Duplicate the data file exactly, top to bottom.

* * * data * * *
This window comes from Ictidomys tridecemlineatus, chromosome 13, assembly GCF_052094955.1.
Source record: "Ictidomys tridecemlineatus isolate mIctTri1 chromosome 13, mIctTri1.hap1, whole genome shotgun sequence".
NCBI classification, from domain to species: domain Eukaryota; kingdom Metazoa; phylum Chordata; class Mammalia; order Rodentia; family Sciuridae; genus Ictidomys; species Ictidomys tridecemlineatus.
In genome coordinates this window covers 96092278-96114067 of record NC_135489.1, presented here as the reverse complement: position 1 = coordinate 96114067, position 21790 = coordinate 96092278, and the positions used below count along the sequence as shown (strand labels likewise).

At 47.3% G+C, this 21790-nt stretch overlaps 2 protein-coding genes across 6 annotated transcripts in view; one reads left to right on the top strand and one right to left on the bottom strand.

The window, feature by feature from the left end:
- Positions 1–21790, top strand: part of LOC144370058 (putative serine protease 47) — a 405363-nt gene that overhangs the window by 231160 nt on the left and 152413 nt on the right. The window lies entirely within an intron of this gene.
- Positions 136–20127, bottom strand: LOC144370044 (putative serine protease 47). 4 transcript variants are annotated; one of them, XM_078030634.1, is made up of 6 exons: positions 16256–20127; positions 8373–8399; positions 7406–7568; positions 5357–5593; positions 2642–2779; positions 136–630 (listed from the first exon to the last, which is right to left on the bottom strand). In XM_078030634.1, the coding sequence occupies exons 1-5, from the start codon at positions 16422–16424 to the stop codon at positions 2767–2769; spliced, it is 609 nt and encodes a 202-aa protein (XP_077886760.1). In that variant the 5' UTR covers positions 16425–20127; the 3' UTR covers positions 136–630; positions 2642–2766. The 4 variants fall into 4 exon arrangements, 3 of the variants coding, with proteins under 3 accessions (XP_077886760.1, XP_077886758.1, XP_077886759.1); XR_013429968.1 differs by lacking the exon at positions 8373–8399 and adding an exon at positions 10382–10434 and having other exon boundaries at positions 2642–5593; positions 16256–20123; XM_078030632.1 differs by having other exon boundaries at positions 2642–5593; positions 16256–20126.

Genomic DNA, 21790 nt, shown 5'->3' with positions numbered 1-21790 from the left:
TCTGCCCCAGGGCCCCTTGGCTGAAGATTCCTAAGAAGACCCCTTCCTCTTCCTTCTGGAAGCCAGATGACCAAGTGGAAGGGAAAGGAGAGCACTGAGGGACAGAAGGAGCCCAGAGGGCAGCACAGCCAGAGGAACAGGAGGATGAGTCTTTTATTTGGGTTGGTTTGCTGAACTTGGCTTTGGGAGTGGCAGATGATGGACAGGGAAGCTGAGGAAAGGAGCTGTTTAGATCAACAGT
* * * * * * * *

This window comes from Ictidomys tridecemlineatus, chromosome 13, assembly GCF_052094955.1.
Source record: "Ictidomys tridecemlineatus isolate mIctTri1 chromosome 13, mIctTri1.hap1, whole genome shotgun sequence".
NCBI classification, from domain to species: domain Eukaryota; kingdom Metazoa; phylum Chordata; class Mammalia; order Rodentia; family Sciuridae; genus Ictidomys; species Ictidomys tridecemlineatus.
In genome coordinates this window covers 96092278-96114067 of record NC_135489.1, presented here as the reverse complement: position 1 = coordinate 96114067, position 21790 = coordinate 96092278, and the positions used below count along the sequence as shown (strand labels likewise).

At 47.3% G+C, this 21790-nt stretch overlaps 2 protein-coding genes across 6 annotated transcripts in view; one reads left to right on the top strand and one right to left on the bottom strand.

The window, feature by feature from the left end:
- Positions 1–21790, top strand: part of LOC144370058 (putative serine protease 47) — a 405363-nt gene that overhangs the window by 231160 nt on the left and 152413 nt on the right. The window lies entirely within an intron of this gene.
- Positions 136–20127, bottom strand: LOC144370044 (putative serine protease 47). 4 transcript variants are annotated; one of them, XM_078030634.1, is made up of 6 exons: positions 16256–20127; positions 8373–8399; positions 7406–7568; positions 5357–5593; positions 2642–2779; positions 136–630 (listed from the first exon to the last, which is right to left on the bottom strand). In XM_078030634.1, the coding sequence occupies exons 1-5, from the start codon at positions 16422–16424 to the stop codon at positions 2767–2769; spliced, it is 609 nt and encodes a 202-aa protein (XP_077886760.1). In that variant the 5' UTR covers positions 16425–20127; the 3' UTR covers positions 136–630; positions 2642–2766. The 4 variants fall into 4 exon arrangements, 3 of the variants coding, with proteins under 3 accessions (XP_077886760.1, XP_077886758.1, XP_077886759.1); XR_013429968.1 differs by lacking the exon at positions 8373–8399 and adding an exon at positions 10382–10434 and having other exon boundaries at positions 2642–5593; positions 16256–20123; XM_078030632.1 differs by having other exon boundaries at positions 2642–5593; positions 16256–20126.

Genomic DNA, 21790 nt, shown 5'->3' with positions numbered 1-21790 from the left:
TCTGCCCCAGGGCCCCTTGGCTGAAGATTCCTAAGAAGACCCCTTCCTCTTCCTTCTGGAAGCCAGATGACCAAGTGGAAGGGAAAGGAGAGCACTGAGGGACAGAAGGAGCCCAGAGGGCAGCACAGCCAGAGGAACAGGAGGATGAGTCTTTTATTTGGGTTGGTTTGCTGAACTTGGCTTTGGGAGTGGCAGATGATGGACAGGGAAGCTGAGGAAAGGAGCTGTTTAGATCAACAGT